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JOURNAL ARTICLE

The maturity-onset diabetes of the young (MODY1) transcription factor HNF4alpha regulates expression of genes required for glucose transport and metabolism

M Stoffel, S A Duncan
Proceedings of the National Academy of Sciences of the United States of America 1997 November 25, 94 (24): 13209-14
9371825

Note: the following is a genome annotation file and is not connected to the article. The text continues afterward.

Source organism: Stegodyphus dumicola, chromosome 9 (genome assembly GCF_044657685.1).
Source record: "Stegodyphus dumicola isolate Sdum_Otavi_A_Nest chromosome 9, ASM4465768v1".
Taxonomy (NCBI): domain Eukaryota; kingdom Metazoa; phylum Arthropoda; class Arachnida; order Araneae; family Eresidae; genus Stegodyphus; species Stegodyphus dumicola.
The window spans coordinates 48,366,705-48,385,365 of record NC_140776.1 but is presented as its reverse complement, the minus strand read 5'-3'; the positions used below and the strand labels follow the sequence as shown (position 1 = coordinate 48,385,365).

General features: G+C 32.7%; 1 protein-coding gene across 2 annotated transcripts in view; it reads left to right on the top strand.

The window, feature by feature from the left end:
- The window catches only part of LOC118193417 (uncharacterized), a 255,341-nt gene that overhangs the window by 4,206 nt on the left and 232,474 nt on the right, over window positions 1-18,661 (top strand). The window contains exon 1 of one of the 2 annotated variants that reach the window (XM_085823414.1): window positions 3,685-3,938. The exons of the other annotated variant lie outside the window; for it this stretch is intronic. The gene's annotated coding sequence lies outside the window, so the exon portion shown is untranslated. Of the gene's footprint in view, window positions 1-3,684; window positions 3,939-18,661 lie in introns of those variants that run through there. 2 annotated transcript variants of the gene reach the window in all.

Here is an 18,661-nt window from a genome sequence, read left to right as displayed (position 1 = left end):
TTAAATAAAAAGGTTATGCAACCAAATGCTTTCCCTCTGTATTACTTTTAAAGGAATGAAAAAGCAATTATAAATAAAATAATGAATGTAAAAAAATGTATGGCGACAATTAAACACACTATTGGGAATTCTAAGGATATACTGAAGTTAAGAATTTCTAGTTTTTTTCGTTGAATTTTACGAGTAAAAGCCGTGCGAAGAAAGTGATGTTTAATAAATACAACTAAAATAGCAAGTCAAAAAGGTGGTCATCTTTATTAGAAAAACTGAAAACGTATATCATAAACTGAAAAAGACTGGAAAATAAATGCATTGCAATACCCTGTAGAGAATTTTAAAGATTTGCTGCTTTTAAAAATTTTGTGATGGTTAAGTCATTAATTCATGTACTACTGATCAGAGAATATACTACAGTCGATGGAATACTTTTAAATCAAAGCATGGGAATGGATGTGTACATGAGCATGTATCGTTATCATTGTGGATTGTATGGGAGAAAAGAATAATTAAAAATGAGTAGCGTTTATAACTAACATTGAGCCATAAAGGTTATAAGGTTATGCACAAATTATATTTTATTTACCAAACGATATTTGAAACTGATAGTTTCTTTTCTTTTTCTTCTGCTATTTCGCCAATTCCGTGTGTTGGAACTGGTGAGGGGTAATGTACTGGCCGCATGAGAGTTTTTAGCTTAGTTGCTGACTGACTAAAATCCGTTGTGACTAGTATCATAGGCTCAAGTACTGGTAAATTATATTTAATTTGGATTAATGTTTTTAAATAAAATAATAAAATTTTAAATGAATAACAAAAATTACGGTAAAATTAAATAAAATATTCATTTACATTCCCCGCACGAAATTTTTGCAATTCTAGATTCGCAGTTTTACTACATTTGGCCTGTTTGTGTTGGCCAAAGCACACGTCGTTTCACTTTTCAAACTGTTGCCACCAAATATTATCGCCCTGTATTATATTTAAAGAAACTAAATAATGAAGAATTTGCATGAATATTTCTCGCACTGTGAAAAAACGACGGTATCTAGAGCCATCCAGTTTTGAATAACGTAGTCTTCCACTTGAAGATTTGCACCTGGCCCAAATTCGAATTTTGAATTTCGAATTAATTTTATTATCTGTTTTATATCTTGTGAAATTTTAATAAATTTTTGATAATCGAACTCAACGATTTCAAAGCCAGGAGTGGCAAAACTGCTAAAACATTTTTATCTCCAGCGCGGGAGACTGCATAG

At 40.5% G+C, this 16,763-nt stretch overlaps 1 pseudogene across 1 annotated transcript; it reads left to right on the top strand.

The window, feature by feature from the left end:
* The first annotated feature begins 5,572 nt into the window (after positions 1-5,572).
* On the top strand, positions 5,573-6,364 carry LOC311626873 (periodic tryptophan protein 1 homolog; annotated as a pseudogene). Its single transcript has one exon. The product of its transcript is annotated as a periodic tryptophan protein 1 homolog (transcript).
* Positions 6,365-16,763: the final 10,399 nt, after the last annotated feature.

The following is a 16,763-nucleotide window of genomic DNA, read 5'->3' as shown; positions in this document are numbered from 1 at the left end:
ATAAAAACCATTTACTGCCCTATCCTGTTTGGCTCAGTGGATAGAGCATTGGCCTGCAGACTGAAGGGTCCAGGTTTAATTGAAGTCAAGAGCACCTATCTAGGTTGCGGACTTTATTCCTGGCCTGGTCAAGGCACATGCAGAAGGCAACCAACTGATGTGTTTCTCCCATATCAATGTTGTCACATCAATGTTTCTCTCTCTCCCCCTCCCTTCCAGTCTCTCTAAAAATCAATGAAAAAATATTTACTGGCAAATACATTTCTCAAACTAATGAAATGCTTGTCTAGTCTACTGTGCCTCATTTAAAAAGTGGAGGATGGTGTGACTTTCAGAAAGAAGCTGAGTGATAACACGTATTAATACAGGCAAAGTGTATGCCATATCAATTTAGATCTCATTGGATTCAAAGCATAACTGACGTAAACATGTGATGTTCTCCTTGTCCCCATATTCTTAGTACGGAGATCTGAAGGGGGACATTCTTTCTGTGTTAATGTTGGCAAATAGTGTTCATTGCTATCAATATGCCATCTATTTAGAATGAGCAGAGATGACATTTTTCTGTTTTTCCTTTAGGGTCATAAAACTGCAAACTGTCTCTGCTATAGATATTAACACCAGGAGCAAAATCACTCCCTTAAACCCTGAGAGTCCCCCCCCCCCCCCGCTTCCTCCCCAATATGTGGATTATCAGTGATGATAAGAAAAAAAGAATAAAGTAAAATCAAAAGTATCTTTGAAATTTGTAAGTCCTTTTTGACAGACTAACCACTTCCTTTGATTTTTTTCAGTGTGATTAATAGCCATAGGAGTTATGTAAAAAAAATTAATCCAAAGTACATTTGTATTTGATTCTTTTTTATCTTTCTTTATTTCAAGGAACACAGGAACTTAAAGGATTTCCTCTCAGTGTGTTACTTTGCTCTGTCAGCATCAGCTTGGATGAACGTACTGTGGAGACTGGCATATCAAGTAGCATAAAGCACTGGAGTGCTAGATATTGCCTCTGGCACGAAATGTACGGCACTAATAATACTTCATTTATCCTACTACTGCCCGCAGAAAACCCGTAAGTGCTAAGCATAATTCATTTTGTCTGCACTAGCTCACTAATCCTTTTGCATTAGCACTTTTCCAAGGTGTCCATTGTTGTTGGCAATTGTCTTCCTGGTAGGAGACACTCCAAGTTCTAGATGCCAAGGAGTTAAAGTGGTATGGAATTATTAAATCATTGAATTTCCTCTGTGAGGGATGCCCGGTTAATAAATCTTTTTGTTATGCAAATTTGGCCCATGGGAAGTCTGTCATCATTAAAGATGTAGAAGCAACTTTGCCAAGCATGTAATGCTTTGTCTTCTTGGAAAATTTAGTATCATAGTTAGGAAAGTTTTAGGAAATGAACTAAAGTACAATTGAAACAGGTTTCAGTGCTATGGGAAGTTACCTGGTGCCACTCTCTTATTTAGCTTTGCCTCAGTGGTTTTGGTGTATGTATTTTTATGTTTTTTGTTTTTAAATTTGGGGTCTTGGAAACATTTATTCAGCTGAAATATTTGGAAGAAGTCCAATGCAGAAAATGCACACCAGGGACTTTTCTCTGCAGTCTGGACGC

Hepatocyte nuclear factor 4alpha (HNF4alpha) plays a critical role in regulating the expression of many genes essential for normal functioning of liver, gut, kidney, and pancreatic islets. A nonsense mutation (Q268X) in exon 7 of the HNF4alpha gene is responsible for an autosomal dominant, early-onset form of non-insulin-dependent diabetes mellitus (maturity-onset diabetes of the young; gene named MODY1). Although this mutation is predicted to delete 187 C-terminal amino acids of the HNF4alpha protein the molecular mechanism by which it causes diabetes is unknown. To address this, we first studied the functional properties of the MODY1 mutant protein. We show that it has lost its transcriptional transactivation activity, fails to dimerize and bind DNA, implying that the MODY1 phenotype is because of a loss of HNF4alpha function. The effect of loss of function on HNF4alpha target gene expression was investigated further in embryonic stem cells, which are amenable to genetic manipulation and can be induced to form visceral endoderm. Because the visceral endoderm shares many properties with the liver and pancreatic beta-cells, including expression of genes for glucose transport and metabolism, it offers an ideal system to investigate HNF4-dependent gene regulation in glucose homeostasis. By exploiting this system we have identified several genes encoding components of the glucose-dependent insulin secretion pathway whose expression is dependent upon HNF4alpha. These include glucose transporter 2, and the glycolytic enzymes aldolase B and glyceraldehyde-3-phosphate dehydrogenase, and liver pyruvate kinase. In addition we have found that expression of the fatty acid binding proteins and cellular retinol binding protein also are down-regulated in the absence of HNF4alpha. These data provide direct evidence that HNF4alpha is critical for regulating glucose transport and glycolysis and in doing so is crucial for maintaining glucose homeostasis.

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